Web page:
The inspiration came from listening to his songs on repeat whilst sketching. The 1920s Jazz Age style image seemed an appropriate one and was also reminiscent of Brian himself. The CD should be available sometime this summer, hopefully in a wide release (or at least it may be purchased globally through the internet; I will provide a link on this site when it is released).
I am most proud to present this illustration as well as the back cover song list (all fonts wrought completely by hand in the Art Nouveau style of the early 1900s and of my own alphabet, of course) as it has been long in the making. I can’t wait to see it on the CD itself. A dream come true. Thank you so much, Jive White Boy.
14 March 2008
A year and a half ago I was approached by two wonderful young wine makers whom recently relocated from New York City to Walla Walla, Washington. Following their libatious dreams westward, they bought a large acreage, two German Shepherd puppies, and started their own winery. Fans of Art Nouveau style, the vinters approached me to illustrate the label and work together to design a concept for the winery itself.
Located on the North Fork of the Walla Walla River in the foothills of the Blue Mountains, Stella Fino winery pays homage to its Italian roots through both its namesake and old-world Italian wines similar to those found in Montalcino, Italy.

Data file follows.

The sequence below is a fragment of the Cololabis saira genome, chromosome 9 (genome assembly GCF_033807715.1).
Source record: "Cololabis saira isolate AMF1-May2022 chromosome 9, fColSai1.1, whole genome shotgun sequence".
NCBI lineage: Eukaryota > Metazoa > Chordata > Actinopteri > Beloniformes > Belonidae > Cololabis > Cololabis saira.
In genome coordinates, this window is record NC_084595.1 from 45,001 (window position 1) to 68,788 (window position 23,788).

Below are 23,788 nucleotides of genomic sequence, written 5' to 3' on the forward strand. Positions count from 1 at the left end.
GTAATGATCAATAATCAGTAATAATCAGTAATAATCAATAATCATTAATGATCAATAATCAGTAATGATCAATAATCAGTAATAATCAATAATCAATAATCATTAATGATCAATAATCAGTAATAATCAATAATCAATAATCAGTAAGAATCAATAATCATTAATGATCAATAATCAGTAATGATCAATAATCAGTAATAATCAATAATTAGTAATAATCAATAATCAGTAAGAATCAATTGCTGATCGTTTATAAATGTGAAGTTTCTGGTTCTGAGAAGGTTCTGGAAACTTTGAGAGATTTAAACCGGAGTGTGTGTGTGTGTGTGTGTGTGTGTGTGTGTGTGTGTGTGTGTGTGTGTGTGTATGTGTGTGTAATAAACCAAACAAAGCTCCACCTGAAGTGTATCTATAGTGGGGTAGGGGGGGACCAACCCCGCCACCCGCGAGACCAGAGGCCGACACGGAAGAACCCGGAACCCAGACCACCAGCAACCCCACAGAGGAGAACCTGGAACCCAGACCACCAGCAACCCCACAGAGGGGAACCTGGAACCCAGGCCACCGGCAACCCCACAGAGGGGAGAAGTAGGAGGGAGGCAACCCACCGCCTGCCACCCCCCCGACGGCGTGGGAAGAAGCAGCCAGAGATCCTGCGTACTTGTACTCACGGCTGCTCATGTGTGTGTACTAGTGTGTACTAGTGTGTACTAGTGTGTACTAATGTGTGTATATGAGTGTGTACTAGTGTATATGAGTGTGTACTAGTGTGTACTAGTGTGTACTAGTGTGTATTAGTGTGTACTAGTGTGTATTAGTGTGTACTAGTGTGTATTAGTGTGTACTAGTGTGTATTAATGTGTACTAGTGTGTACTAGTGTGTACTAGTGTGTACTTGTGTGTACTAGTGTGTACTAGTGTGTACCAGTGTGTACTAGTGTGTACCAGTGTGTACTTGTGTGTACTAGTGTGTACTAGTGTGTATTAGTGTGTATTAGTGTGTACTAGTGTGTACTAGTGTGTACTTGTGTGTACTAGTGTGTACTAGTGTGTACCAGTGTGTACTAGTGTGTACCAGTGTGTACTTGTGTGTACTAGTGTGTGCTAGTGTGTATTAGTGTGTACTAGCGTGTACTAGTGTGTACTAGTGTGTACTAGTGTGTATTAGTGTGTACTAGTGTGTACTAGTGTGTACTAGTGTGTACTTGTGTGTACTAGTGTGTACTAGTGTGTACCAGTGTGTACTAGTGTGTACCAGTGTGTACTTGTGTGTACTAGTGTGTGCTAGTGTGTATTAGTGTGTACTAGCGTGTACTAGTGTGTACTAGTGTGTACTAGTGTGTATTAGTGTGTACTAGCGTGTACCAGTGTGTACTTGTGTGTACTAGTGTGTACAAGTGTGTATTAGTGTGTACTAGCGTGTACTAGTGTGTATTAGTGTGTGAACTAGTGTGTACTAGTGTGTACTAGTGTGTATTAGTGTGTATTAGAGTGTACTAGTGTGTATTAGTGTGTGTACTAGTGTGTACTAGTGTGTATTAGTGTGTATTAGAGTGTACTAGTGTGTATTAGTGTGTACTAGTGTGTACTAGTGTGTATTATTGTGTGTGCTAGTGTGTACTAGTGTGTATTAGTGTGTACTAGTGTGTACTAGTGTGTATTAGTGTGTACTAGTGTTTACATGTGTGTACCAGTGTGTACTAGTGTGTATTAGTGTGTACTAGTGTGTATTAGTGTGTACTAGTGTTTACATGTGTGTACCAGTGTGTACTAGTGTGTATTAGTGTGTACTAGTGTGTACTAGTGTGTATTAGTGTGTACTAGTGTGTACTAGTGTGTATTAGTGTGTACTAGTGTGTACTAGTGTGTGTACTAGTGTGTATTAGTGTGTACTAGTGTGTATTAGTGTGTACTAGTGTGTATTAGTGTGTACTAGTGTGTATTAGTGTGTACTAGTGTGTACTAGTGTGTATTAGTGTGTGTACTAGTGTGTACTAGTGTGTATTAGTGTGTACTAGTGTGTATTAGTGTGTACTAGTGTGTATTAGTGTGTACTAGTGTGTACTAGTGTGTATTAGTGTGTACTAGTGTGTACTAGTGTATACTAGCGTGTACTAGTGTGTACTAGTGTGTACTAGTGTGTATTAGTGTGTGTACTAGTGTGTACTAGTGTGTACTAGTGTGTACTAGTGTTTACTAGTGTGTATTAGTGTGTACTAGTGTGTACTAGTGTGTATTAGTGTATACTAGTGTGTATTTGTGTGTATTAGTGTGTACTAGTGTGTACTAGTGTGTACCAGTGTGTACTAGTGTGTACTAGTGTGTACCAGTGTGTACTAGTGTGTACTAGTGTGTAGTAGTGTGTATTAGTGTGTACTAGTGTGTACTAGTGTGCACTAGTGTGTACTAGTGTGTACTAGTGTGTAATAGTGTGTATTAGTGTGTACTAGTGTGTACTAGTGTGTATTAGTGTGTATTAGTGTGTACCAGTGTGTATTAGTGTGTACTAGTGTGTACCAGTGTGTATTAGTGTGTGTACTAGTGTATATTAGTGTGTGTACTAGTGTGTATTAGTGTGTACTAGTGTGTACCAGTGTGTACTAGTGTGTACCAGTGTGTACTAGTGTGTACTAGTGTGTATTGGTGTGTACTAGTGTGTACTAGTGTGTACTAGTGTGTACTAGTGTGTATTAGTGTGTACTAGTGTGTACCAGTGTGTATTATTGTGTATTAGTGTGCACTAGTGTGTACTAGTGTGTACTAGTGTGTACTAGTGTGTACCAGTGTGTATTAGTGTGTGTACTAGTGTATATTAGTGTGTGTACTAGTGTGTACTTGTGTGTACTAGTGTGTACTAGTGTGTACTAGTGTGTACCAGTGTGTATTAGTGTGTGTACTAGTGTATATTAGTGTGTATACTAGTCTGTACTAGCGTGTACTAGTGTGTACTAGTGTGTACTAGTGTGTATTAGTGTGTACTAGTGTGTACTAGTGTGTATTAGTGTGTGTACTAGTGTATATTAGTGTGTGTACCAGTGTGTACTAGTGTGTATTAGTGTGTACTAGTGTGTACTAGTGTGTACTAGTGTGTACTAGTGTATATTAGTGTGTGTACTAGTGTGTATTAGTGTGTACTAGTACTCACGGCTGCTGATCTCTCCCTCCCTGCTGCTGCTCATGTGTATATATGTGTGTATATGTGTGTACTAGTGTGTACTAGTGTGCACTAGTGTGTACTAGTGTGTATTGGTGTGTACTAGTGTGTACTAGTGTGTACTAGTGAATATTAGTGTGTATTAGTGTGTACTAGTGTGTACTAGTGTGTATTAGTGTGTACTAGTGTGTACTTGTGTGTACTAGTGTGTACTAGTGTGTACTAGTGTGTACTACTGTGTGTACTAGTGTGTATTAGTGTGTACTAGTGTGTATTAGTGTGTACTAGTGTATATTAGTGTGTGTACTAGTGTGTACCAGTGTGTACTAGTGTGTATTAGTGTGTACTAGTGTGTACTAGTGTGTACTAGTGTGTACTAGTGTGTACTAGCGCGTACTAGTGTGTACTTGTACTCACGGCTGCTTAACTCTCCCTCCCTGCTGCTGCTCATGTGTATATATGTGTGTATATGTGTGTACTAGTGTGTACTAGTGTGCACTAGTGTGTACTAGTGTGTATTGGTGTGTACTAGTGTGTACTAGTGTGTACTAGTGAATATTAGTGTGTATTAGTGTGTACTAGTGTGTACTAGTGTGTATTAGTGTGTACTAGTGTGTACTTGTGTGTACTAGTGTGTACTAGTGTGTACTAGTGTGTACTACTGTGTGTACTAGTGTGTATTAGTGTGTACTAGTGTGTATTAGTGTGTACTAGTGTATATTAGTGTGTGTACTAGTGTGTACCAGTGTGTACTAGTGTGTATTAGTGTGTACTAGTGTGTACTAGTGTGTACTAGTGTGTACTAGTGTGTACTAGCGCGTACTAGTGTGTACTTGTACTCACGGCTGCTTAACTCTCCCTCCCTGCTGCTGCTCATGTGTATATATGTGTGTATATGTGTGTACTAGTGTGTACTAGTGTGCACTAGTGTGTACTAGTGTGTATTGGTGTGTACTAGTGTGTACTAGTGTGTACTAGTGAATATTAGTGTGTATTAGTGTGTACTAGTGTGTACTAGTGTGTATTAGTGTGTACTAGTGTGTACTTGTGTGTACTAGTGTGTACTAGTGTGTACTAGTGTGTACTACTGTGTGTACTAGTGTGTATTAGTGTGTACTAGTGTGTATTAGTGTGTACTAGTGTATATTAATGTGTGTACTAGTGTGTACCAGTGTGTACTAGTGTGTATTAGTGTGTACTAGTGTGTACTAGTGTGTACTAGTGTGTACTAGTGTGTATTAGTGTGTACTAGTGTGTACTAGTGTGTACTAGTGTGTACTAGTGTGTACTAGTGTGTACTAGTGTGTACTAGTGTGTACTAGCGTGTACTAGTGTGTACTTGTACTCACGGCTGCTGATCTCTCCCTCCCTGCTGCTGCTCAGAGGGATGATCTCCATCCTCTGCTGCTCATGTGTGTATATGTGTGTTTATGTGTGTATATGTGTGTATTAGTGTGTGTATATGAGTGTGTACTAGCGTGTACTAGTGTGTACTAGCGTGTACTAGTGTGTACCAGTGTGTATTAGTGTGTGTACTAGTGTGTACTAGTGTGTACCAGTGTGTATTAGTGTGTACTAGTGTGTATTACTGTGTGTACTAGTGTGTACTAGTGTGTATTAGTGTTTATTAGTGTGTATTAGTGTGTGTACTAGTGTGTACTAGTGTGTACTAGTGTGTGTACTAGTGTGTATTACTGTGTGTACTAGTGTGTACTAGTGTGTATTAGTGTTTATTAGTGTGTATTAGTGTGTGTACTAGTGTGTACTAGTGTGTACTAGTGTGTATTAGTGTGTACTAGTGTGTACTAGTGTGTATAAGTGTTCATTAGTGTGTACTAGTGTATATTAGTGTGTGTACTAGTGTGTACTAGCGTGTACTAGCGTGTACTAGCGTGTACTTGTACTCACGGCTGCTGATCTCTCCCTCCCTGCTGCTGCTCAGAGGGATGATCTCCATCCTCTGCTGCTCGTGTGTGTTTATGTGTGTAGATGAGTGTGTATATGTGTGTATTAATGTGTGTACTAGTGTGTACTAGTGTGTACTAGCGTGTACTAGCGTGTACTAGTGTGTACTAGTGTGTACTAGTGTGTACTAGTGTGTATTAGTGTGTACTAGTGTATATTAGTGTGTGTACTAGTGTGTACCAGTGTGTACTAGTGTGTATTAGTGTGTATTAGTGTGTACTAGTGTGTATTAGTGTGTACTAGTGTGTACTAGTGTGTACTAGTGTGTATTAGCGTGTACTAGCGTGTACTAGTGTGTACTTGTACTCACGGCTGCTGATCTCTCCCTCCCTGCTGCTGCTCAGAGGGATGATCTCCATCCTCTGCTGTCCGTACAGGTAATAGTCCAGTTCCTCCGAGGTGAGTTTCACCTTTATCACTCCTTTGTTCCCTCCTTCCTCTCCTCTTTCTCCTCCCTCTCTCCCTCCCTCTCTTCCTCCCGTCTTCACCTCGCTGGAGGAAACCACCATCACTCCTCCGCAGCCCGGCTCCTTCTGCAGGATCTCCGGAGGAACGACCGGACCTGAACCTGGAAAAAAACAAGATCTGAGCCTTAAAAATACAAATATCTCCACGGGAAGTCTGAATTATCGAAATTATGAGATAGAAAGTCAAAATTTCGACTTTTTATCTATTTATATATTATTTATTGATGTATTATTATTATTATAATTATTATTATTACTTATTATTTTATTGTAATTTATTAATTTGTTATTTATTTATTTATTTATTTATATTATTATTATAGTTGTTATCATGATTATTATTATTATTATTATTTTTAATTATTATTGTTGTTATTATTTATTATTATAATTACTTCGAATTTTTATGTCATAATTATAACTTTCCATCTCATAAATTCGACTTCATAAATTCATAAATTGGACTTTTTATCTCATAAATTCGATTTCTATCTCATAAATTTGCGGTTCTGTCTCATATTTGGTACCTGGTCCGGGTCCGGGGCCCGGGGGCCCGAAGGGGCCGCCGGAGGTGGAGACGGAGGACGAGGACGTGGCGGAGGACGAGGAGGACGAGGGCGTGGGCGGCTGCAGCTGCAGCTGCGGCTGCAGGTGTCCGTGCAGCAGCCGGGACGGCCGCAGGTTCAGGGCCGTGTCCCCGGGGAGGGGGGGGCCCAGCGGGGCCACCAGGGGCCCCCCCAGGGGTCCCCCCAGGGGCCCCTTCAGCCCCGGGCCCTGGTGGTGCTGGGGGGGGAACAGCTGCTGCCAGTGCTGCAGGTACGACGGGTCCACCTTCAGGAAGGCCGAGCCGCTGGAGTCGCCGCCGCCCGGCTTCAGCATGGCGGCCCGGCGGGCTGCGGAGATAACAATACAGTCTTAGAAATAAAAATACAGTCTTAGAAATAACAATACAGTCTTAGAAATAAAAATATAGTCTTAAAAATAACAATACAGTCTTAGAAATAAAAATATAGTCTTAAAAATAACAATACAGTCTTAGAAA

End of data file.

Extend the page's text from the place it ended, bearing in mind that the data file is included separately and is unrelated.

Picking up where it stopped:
Pictured is my illustration of Stella Fino as she appeared in New York City in the 1920s. The proprietor’s great grandmother, she arrived in the United States through Ellis Island in the early 1900s from Italy.
Perhaps my favorite commission piece thus far, I only last week saw the bottle for the first time. You can’t tell in the photo, but all of the lettering and the image are raised. In addition, I also painted a 3′ x 2′ enormous painting of Stella to be framed and hung at the winery. Already reviewed by the San Francisco Chronicle, I think this amazing wine is on its way to greatness. I feel most honored to be a part of it all.
6 March 2008
My sister plays the electric viola. A member of multiple bands over the past decade, she has played in warehouses and for house-parties; for weddings and in street fairs. For the larger shows she asks me to do the poster art.